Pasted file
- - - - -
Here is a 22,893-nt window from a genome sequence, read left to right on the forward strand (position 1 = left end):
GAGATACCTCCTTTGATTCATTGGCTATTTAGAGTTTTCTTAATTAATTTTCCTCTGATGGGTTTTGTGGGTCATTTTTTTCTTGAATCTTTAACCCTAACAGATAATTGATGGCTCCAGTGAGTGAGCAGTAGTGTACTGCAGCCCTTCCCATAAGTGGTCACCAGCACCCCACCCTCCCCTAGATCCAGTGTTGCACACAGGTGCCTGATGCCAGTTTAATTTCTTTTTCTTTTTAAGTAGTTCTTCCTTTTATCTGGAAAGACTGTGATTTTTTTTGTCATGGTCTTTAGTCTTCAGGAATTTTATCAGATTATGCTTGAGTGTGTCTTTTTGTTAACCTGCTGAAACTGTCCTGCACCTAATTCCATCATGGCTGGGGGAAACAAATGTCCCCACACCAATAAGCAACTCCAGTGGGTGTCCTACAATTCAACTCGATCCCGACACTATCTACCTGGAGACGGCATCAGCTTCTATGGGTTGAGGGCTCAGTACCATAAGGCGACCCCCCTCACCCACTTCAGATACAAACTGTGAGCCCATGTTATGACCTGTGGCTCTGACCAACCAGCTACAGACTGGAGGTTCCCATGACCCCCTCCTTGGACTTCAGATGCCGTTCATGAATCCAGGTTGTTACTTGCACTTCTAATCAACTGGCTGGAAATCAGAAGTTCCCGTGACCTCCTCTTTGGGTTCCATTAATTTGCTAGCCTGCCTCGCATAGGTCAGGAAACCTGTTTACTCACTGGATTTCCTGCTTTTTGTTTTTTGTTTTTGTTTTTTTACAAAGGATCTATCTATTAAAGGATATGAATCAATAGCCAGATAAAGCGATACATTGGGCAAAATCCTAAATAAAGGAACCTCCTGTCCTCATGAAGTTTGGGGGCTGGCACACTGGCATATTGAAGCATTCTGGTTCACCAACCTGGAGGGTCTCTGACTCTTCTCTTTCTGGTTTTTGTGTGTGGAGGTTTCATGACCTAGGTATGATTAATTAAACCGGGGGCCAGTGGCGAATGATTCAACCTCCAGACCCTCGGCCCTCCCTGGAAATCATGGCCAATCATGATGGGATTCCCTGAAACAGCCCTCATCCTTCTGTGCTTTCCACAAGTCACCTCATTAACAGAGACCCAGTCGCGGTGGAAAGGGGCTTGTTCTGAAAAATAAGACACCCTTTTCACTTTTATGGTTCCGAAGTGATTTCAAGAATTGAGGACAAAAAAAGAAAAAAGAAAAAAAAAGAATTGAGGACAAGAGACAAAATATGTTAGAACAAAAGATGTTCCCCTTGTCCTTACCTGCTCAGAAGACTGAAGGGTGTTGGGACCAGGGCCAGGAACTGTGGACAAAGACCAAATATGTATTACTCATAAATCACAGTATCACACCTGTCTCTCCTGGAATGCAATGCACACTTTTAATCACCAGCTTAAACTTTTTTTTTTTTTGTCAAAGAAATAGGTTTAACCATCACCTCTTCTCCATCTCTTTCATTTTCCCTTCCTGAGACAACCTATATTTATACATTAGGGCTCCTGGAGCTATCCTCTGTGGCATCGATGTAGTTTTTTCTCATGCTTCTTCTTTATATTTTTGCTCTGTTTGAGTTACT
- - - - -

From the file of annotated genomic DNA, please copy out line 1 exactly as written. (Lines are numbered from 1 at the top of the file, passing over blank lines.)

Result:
Here is a 22,893-nt window from a genome sequence, read left to right on the forward strand (position 1 = left end):